The war didn't really need to happen. Most people know that the assassination of the heir to the Austro-Hungarian throne, Franz Ferdinand by a Serbian activist, Gavrilo Princip was the event that plunged Europe into war but the assassination didn't mean the war was inevitable. In fact, the assassination occurred on June 18th (1914) but Austria-Hungary didn't send their impossible demands back to Serbia (the demands were really just something they'd been trying to force Serbia to do anyway and they used the assassination as an excuse) until July 31st. Based upon some national law or policy, July 31st was the last day Austria-Hungary could respond to the assignation, so they waited until the last minute.
Then Russia, who was worried about Austria-Hungary and German military might decided they needed to posture themselves, so they mobilized troops on July 31st. Germany, who had become the bully on the European 'block' had to flex their muscles, so they declared war on Russia and France on August 1st.
It wasn't really the assissination but the arms race and political posturing that lead to the war. The assissination simply gave Germany and Russia the excuse to do what they'd been working toward for almost two decades; declare war on each other. Around the turn of the century, Germany began exponentially building up their military strength, which made France and Russia very nervous. Germany had possession of lands that Russia and France believed was rightfully theirs, taken during wars in the late 19th century. Compared to their size now, it's hard to believe how big the German empire was before the end of WWI. It's also amazing when you realize Germany had the military strength to fight Russia on the Eastern front and France/ Germany on the western (same was WWII). Germany was the world's military 'big boy' for almost half of the 20th century. On a funny side note, Germany tried enticing Mexico onto their side toward the end of the war, promising them they could have Texas, Arizona and New Mexico back after the Allies were defeated.
The war was started by a bunch of politicians wanting to save face, prove their military might and expand their nation's boundaries. Pathetic little men, is what I think. Here's what their stupidity brought about:
- 60 million soldiers fighting in the war with over 20 million civilian and military deaths.
- The "lost Generation." A term that refers to all the young men who died in the war. 1/3 of all able-bodied German young men died in the war. Millions of men plucked away from European civilization.
- The fall of empires that had stood for centuries and the birth of evil regimes such as Lenin's Communist Soviet Union and Hitler's Third Reich.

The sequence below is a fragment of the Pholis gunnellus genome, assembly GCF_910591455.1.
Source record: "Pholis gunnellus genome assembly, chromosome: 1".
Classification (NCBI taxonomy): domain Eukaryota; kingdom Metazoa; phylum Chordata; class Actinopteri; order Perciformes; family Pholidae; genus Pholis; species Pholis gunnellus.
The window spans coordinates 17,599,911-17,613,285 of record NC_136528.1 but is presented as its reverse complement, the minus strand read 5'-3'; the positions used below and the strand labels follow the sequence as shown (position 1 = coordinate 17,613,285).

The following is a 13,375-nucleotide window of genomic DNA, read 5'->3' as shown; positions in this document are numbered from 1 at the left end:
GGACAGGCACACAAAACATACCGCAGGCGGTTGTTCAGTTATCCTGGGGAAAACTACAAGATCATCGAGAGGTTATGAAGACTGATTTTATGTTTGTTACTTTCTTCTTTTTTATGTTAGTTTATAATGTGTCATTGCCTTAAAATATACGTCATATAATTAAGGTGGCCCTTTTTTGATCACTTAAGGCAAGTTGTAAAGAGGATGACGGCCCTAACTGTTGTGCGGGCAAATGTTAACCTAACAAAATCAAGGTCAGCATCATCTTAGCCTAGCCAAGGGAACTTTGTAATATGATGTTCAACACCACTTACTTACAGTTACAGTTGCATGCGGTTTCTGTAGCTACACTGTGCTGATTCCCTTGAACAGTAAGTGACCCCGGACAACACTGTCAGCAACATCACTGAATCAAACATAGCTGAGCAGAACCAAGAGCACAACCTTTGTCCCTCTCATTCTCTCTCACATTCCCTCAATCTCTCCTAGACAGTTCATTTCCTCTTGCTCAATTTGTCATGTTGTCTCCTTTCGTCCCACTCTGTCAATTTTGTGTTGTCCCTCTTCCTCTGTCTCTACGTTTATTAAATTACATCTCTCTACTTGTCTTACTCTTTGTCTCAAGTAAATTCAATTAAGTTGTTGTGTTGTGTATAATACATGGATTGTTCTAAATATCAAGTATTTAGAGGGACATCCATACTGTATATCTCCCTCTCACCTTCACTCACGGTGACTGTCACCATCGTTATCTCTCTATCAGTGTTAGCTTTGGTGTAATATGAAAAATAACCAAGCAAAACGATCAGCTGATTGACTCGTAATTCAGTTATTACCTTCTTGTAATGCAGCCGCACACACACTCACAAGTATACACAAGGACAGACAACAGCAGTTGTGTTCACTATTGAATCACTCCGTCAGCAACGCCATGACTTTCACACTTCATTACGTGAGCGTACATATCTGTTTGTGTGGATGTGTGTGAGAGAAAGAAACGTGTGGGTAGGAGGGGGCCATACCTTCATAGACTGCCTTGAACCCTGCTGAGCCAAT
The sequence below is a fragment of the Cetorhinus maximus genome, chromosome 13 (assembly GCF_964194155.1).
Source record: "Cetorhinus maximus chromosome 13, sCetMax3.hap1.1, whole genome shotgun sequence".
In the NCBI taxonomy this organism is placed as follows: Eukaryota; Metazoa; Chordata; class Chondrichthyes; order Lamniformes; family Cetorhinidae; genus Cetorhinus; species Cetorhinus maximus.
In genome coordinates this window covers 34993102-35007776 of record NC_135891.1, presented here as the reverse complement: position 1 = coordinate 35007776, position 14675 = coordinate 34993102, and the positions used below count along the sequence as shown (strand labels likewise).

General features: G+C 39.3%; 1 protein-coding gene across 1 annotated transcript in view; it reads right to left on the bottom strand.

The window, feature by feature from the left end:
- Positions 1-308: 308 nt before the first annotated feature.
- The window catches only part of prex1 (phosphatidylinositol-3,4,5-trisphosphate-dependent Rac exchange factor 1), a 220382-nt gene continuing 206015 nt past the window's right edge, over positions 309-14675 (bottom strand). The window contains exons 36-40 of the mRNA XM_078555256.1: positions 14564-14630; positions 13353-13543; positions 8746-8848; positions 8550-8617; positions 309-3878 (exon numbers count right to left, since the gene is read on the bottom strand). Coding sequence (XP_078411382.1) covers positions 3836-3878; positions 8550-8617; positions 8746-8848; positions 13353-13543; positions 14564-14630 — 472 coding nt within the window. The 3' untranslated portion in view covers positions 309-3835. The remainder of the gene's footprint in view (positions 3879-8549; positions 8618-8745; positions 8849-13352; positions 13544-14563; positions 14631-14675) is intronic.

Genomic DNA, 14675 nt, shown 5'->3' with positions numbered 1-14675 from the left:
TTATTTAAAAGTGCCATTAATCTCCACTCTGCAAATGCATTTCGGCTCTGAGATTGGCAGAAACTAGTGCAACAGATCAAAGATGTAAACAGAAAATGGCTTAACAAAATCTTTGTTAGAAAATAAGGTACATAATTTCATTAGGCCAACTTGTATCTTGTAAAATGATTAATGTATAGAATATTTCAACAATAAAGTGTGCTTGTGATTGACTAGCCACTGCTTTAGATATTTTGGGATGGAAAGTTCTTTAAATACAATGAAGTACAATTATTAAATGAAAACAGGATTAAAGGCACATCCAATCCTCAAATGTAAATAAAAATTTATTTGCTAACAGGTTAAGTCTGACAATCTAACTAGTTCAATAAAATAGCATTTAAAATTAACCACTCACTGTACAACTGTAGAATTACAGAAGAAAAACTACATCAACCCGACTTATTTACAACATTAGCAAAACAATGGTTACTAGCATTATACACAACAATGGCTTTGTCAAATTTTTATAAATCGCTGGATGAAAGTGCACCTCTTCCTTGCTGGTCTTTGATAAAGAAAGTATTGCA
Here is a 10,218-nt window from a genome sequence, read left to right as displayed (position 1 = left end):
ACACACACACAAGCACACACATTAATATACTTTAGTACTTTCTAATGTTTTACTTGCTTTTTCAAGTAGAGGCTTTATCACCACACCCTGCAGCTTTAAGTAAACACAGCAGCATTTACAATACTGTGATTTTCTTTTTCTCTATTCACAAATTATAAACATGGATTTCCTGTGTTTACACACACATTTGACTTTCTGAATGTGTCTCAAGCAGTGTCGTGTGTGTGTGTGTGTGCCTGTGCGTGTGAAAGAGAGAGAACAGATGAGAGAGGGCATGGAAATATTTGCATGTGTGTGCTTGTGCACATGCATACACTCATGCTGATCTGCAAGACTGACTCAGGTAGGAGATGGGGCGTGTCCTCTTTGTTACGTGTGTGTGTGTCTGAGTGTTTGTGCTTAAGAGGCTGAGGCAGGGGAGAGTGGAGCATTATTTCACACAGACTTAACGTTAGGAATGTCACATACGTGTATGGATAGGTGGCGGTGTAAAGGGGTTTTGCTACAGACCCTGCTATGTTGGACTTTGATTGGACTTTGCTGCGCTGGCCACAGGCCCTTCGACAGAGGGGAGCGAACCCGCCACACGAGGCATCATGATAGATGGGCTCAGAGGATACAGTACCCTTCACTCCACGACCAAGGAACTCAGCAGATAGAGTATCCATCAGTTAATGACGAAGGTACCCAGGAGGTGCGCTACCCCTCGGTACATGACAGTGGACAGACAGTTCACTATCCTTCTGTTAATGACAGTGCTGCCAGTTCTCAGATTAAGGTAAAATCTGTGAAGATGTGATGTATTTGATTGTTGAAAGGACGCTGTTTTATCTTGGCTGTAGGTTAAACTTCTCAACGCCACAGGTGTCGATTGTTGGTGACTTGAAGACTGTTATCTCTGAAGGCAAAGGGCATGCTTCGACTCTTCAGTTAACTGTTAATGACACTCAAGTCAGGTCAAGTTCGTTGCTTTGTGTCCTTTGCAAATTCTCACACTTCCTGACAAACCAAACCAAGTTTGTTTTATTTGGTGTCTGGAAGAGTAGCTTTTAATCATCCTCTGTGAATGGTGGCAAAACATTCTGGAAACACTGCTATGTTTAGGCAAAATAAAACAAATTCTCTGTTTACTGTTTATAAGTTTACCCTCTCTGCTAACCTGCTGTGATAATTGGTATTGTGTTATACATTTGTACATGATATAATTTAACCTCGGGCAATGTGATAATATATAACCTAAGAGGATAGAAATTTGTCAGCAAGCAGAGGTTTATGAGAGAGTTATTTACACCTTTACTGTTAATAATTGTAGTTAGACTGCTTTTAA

- The West's over-involvement in the Middle East, resulting in the hostilities (read terrorism) we still experience today.
- The development of more brutal and efficient forms of killing each other; tanks, machine guns, gas and bomber planes. Based upon all their previous wars, the European politicians actually believed it could be a short war, they had no idea what would happen over those 4 terrible years. The machine gun inflicted casualty numbers never before seen while they didn't yet have the technology or military tactics to counter that weapon. The Allies were able to turn the war to their favor in the summer of 1918 because they had put forth the effort to develop tanks during the war (and because President Wilson finally committed the US to the Allied side) while the Germans had depended upon their superior field tactics. It's amazing the technological advances that take place when we're trying to find more efficient ways to kill each other...
- The October Revolution. Russia fell apart during the war, gave up in 1917 and was plunged in to a 4 year civil war that took the lives of 10 million Russians. The result of the Civil War was the rise of communism.
- 100,000 US dead. 50,000 were killed in action and 50,000 were killed by the Spanish flu that swept Europe near the end of the war. The bombing of US ships by German U-boats, eventually persuaded President Wilson and US Congress to declare war. While the US didn't have the heavy machinery Britain and France had developed during the course of the war, they did have a million fresh troops.
When Germany realized what the US's entry in the war would mean to the balance of man-power, they gave one last effort to push through Allied lines into Paris during the summer of 1918 to win the war before the US could mobilize its full force of soldiers. While Germany came close, they made a few tactical errors that slowed them down and since they no longer had any reinforcements to bring to the war (they'd used every single available man) and the US was now replenishing Allied armies, they eventually gave up. The US's doughboys and the leadership of John Pershing finally ended the 4 year war.
- The guarantee that WWII would happen. The Treaty of Versailles, which ended the war, was used by the Allies to punish Germany. Germany tried to hold out as long as possible but the starvation of German people brought about by the Allies blockade of Germany forced them to sign. The Treaty forced Germany to surrender most of their land, disband their army and pay reparations to Allied nations. The terms of this treaty plunged Germany into economic depression and political chaos. It also brought about the rise of Adolf Hitler, The Nazi Party and the Third Reich. Hitler was a WWI vet who united Germany under an "us vs. the world" mentality, which wasn't entirely inaccurate. The Allies harsh treatment of beaten Germany guaranteed Germany would come back to fight the world again. In fact, one scholar believes there wasn't really two world wars, but one world war separated by two decades. That sounds logical to me.